March 29, 1919. James Stephens came to tea and talked and played with the children. I said it was strange that children now seemed to be born with a liking for tomatoes, which we had to acquire, and he said, “I have good cause to remember the first time I tasted one. I had come out of school and was walking with three other boys and at a fruit shop we saw for the first time a strange scarlet fruit. We looked and looked and—well—we each stole one, we could not resist it. The owner saw us and ran out, and we ran and ran, and then a big policeman joined in chasing us. The other lads were getting away but I had short legs and I saw I would be caught, so I determined that whatever happened I would taste the tomato, and I took a big bite. But at the queer horrible taste I stood stock still and could not move, it was such a shock to me. So they caught me and cuffed me, but not very hard, for the shopkeeper knew who we were.”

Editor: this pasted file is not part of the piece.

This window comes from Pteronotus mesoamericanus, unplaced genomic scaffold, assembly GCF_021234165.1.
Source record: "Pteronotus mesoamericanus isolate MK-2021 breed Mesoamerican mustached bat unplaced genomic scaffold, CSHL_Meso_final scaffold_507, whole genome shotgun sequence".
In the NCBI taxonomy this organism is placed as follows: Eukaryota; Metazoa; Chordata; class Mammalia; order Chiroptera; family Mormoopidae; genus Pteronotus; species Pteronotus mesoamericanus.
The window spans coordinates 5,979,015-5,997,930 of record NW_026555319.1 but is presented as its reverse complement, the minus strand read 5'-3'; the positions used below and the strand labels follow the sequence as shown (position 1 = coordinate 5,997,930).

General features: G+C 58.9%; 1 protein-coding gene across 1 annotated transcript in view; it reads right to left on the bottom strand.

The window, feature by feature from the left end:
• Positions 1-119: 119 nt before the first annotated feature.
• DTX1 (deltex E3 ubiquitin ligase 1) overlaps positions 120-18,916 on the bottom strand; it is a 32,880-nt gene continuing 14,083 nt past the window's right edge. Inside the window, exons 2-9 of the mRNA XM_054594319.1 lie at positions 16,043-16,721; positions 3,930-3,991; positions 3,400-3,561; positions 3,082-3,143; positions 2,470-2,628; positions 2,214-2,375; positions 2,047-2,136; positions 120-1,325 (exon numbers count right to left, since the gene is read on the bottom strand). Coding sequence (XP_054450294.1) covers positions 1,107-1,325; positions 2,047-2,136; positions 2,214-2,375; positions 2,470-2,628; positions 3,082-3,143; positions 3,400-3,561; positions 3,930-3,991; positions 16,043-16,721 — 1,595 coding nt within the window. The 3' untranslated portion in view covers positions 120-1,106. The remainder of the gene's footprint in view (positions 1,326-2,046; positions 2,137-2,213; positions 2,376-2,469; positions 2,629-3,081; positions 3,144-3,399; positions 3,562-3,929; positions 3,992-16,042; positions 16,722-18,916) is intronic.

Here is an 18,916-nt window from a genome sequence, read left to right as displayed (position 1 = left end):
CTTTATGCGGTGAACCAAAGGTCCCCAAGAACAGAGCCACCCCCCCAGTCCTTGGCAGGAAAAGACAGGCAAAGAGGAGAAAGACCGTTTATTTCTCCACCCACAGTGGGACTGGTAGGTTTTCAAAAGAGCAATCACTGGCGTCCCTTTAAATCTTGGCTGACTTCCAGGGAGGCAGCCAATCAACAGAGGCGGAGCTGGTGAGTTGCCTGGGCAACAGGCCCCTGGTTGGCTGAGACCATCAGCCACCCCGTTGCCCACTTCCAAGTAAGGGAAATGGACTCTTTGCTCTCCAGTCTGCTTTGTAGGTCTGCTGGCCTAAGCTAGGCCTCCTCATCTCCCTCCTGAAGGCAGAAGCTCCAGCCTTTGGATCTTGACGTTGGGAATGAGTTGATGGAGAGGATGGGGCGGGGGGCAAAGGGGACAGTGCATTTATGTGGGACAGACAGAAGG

He sang charming little French songs and gave the children rides on his back. He wants to do a big story of the wooing of Finn, but is resting after the creation of Tuan MacCarell and is steeping himself in “Gods and Fighting Men.”

April. I went later to Marlborough Road and called on Jack Yeats and his wife. He is in better spirits, is having a show here and one in London and showed me a reproduction in “colour” of a donkey—has had several letters about it and is getting £50 for it. He told (we were speaking of the Lord Mayor’s [Laurence O’Neill] good qualities) how, when the joint expedition to Maynooth at the conscription time was starting, he (the L.M.) was determined to make Dillon and Healy come together. They were standing apart from each other, Dillon glowering with his arms folded, and he said to Healy, “All the motors are now filled and I must ask you and Mr. Dillon to go in the only one left.” Healy said, “I’ve sometimes had to eat crow in my lifetime and I haven’t liked it—but if I have to eat crow again I’ll do it!” and so they went off together.